Introduction

What is The New Yorker? I know it’s a great magazine and that it’s a tremendous source of pleasure in my life. But what exactly is it? This blog’s premise is that The New Yorker is a work of art, as worthy of comment and analysis as, say, Keats’s “Ode on a Grecian Urn.” Each week I review one or more aspects of the magazine’s latest issue. I suppose it’s possible to describe and analyze an entire issue, but I prefer to keep my reviews brief, and so I usually focus on just one or two pieces, to explore in each the signature style of its author. A piece by Ben McGrath is not like a piece by Jill Lepore, and neither is like a piece by Ian Frazier. One could not mistake Finnegan for Goodyear, or Filkins for Khatchadourian, or Bilger for Paumgarten. Each has found a style, and it is that style that I respond to as I read, and want to understand and describe.

Friday, December 20, 2013

December 16, 2013 Issue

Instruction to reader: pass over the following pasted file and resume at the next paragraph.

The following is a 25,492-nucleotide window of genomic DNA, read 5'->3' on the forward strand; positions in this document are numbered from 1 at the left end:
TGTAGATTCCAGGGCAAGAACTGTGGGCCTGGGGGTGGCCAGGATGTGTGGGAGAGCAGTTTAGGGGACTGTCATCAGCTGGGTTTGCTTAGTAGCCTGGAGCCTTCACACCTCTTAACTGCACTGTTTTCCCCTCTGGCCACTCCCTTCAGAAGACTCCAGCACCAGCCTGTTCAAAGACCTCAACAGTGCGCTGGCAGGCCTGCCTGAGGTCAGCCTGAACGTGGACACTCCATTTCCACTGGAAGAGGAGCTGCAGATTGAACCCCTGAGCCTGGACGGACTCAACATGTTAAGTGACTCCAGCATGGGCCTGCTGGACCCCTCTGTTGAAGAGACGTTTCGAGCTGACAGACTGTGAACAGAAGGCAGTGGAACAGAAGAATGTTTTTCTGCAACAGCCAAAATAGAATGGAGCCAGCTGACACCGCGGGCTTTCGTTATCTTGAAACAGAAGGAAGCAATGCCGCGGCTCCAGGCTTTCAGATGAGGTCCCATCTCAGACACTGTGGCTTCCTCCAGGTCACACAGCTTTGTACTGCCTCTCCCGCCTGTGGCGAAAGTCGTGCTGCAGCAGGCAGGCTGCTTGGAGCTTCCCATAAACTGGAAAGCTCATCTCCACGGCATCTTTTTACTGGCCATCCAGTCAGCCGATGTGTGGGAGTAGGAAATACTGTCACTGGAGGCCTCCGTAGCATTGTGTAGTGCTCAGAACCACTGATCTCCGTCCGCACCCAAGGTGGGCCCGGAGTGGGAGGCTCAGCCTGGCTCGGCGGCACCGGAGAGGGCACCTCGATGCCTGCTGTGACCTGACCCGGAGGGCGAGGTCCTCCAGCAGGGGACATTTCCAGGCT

Maybe I’m just in a pre-Christmas funk, but I find this week’s New Yorker remarkably uninspiring. Maybe it’s the price of those spicy Red Snappers at The King Cole that turned me off. Sixty dollars for two of them, according to Shauna Lyon’s “Bar Tab.” Obscene! Or maybe it’s the dull prospect of plowing through two pieces on Washington politics (Evan Osnos’s “Strong Vanilla” and “Ryan Lizza’s “State of Deception”). Do I want to read about Cuvier’s proof of extinction (Elizabeth Kolbert’s “The Lost World, Part One”) or “The mystery surrounding a copy of Galileo’s pivotal treatise” (Nicholas Schmidle’s “A Very Rare Book”) or what happens when God first unleashes Satan on Job (Joan Acocella’s “Misery”) or Britney Spears’s latest career move (Sasha Frere-Jones’s “Brit Pop”)? No, no, no, and definitely no. I’ve got better things to do, like shovel the snow from in front of the woodshed door. But there’s always a bit of nourishment in every New Yorker, no matter how unpromising its contents may first appear. This week, I found it in David Denby’s marvelous “Grand Scam,” a review of David O. Russell’s American Hustler. In a parenthesis worthy of the Master herself (Hail Kael!), Denby writes, “In a dizzying touch, suits hanging on a garment conveyor whirl past them as they kiss.” Ah, the surreal reality of that garment conveyor! I love it. Thank you, Mr. Denby. With one sentence, you breathe life into a moribund New Yorker.  

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